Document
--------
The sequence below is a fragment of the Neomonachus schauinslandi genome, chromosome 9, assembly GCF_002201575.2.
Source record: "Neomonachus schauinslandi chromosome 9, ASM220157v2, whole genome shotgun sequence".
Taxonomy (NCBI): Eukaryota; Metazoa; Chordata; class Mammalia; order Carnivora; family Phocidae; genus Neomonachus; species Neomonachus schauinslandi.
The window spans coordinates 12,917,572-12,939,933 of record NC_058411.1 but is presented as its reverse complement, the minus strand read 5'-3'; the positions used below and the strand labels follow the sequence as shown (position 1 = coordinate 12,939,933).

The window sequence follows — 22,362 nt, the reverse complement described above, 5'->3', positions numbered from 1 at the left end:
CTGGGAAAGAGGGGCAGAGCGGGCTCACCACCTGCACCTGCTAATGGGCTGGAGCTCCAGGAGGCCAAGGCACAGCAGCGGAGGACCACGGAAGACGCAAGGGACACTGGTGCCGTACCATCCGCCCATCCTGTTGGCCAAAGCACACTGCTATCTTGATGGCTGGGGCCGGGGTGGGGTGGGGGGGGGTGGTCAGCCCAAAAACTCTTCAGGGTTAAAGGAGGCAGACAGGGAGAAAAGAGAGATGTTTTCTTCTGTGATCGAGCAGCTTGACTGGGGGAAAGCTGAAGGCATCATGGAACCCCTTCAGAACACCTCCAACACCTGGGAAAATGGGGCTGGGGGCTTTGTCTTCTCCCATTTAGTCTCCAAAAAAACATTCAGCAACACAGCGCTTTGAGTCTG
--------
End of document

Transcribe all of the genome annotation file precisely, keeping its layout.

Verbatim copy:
The sequence below is a fragment of the Neomonachus schauinslandi genome, chromosome 9, assembly GCF_002201575.2.
Source record: "Neomonachus schauinslandi chromosome 9, ASM220157v2, whole genome shotgun sequence".
Taxonomy (NCBI): Eukaryota; Metazoa; Chordata; class Mammalia; order Carnivora; family Phocidae; genus Neomonachus; species Neomonachus schauinslandi.
The window spans coordinates 12,917,572-12,939,933 of record NC_058411.1 but is presented as its reverse complement, the minus strand read 5'-3'; the positions used below and the strand labels follow the sequence as shown (position 1 = coordinate 12,939,933).

The window sequence follows — 22,362 nt, the reverse complement described above, 5'->3', positions numbered from 1 at the left end:
CTGGGAAAGAGGGGCAGAGCGGGCTCACCACCTGCACCTGCTAATGGGCTGGAGCTCCAGGAGGCCAAGGCACAGCAGCGGAGGACCACGGAAGACGCAAGGGACACTGGTGCCGTACCATCCGCCCATCCTGTTGGCCAAAGCACACTGCTATCTTGATGGCTGGGGCCGGGGTGGGGTGGGGGGGGGTGGTCAGCCCAAAAACTCTTCAGGGTTAAAGGAGGCAGACAGGGAGAAAAGAGAGATGTTTTCTTCTGTGATCGAGCAGCTTGACTGGGGGAAAGCTGAAGGCATCATGGAACCCCTTCAGAACACCTCCAACACCTGGGAAAATGGGGCTGGGGGCTTTGTCTTCTCCCATTTAGTCTCCAAAAAAACATTCAGCAACACAGCGCTTTGAGTCTG